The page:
An inspiring Spring Festival

Once a year, there is a week, that the conservatoire is turned upside down and taken over by the students of the Composition department. In the Spring Festival, a week packed with premieres, composers show the results of projects they’ve been working on for months. The halls of Korzo and Amare are filled with new notes, sounds and experiments. After two online editions of the festival, students, teachers and audiences were very happy that they could go live again this year. Four students who premiered pieces in different projects tell us about their experiences.

For Arefeh Hekmatpanah it was the first year to experience the Spring Festival, as a first-year bachelor's student, she premiered no less than 3 pieces in different concerts. Traditionally all first-year bachelor’s students are linked to singers to write a piece for the VOCO-NIGHT. The concert took place on Wednesday evening in the Conservatoriumzaal in Amare.

‘This was my first time working closely with a singer to bring an idea to life and I really enjoyed it. We worked together and elaborated the first sketches in a way that we both felt like "our" piece. We both learned a lot about collaborating. You have to be able to communicate clearly about what you exactly want from each other.

The vocal project was guided by Noa Frenkel, from the vocal department and Mayke Nas from the composition department.
‘We enjoyed a really informative lecture by Noa on contemporary vocal music and had two workshops with Mayke and Noa, working both on concepts of the pieces and technical aspects as well as how to have it performed on stage in a way that it serves the idea of the work. I gained even more ideas on how to work on the piece after each workshop.

During the Spring Festival, I noticed how students helped each other out with performing or organizing the events and I really admire the active spirit of the composition department.’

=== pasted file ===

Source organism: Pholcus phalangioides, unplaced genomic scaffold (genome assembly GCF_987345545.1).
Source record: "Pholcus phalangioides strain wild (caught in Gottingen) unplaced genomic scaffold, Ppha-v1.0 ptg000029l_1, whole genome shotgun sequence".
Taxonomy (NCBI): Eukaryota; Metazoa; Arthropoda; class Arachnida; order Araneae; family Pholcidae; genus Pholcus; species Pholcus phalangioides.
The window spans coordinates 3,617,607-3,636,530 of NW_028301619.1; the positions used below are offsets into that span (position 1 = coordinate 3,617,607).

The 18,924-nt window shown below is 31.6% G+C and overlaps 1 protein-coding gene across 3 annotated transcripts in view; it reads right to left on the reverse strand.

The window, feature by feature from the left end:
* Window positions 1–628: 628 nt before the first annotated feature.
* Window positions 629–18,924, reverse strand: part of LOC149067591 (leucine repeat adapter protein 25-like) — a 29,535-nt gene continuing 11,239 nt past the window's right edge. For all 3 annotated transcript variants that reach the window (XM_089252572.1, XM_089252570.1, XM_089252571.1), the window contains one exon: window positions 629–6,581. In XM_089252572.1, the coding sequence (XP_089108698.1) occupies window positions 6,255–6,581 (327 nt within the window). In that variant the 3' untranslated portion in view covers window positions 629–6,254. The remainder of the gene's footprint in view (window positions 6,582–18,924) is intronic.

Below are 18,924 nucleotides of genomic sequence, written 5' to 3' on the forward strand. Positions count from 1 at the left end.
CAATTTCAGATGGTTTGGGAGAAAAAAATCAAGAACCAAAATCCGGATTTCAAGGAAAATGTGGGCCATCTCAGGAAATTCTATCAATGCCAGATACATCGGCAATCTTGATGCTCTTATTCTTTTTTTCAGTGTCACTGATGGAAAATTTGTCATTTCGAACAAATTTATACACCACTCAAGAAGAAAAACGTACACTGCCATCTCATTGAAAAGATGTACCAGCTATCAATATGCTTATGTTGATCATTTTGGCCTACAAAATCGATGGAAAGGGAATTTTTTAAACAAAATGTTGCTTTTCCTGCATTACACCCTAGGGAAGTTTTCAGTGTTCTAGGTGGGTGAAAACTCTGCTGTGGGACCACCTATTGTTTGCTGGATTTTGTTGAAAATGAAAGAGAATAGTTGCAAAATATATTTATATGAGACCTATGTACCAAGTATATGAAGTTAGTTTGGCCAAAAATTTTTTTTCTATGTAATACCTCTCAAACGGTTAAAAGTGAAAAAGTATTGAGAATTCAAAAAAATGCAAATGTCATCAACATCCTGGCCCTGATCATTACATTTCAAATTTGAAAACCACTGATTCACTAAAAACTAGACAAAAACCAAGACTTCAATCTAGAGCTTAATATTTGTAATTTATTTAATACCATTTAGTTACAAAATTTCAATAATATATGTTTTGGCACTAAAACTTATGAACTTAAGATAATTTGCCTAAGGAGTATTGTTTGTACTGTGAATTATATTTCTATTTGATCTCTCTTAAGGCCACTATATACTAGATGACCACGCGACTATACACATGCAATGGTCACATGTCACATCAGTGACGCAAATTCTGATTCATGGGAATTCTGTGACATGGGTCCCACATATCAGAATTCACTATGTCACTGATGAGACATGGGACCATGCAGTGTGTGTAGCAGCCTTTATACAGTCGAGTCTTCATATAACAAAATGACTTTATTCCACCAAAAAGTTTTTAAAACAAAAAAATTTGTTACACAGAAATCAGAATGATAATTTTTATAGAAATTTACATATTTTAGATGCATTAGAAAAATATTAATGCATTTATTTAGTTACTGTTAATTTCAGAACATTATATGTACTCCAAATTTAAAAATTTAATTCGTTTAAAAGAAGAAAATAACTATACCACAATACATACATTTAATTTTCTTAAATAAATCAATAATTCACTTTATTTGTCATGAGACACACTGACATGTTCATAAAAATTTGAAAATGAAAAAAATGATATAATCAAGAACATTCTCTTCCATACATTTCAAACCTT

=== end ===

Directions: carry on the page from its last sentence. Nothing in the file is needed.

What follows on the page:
Juan Montero Palma is in his first year of his Master. So, this was also his first Spring Festival. He took part in a collaborative project with the KABK. The results of this project were performed on Tuesday evening during the concert ‘Madame Jambone’ in Korzo.

‘The Spring Festival was a very exciting experience. I enjoy very much how student-centred the approach of the conservatoire is. I had the chance to perform my own piece, but also to listen to the pieces of my colleagues. I was fascinated by how differently each of them approaches their composition practice. Very divergent pieces coexisted in the programs of the concerts I attended. There was not a sense of opposition, however, but a spirit of exchange. This was very valuable for me.

Our assignment for the KABK project was to create “wearable instruments”. We got a lot of freedom in interpretation. The project started in October. We would go to the art academy every Wednesday and would work in groups on short pieces we performed that very same day. This helped us to get in touch with each other. On top of that, we got lectures from guest teachers. Later in the project we got to do presentations about our work in progress, this allowed us to get feedback from our peers.

I met Katherine Teng, my composer partner, during the first workshop week. Our ideas and personalities matched very well, and it was just a natural step to start working together. Later she asked Shelene Low, her roommate, to join our team as the graphic designer, and Magdalena Michalko as our singer and actress.

The Color Language Course is a piece that reflects our ability to create connections and derive meaning from them. Sound and visual elements are linked during the piece. A singer-teacher performs and presents all different “lessons”, starting with plain colours and finishing with tridimensional objects flying in space and creating familiar elements such as hearts and faces.
We are reflecting on notions of signs and language. It was fun to see how we became acquired with the “language” we were creating.

We divided the work and developed the piece from different sides. We got involved in the composition of the different lessons. I was working intensively with the graphic designer and editing the scores, whereas Katherine was in total control of the electronic part of the piece. There were some decisions I would have never made if I had worked alone, but that made the piece work better than I would have ever expected. Communicating with the graphic designer was at some points challenging, as we come from different disciplines, but at the same time stirring. We all learned a lot and I’m very happy to have had the chance to work with them. Working together changed in a way how I approach music.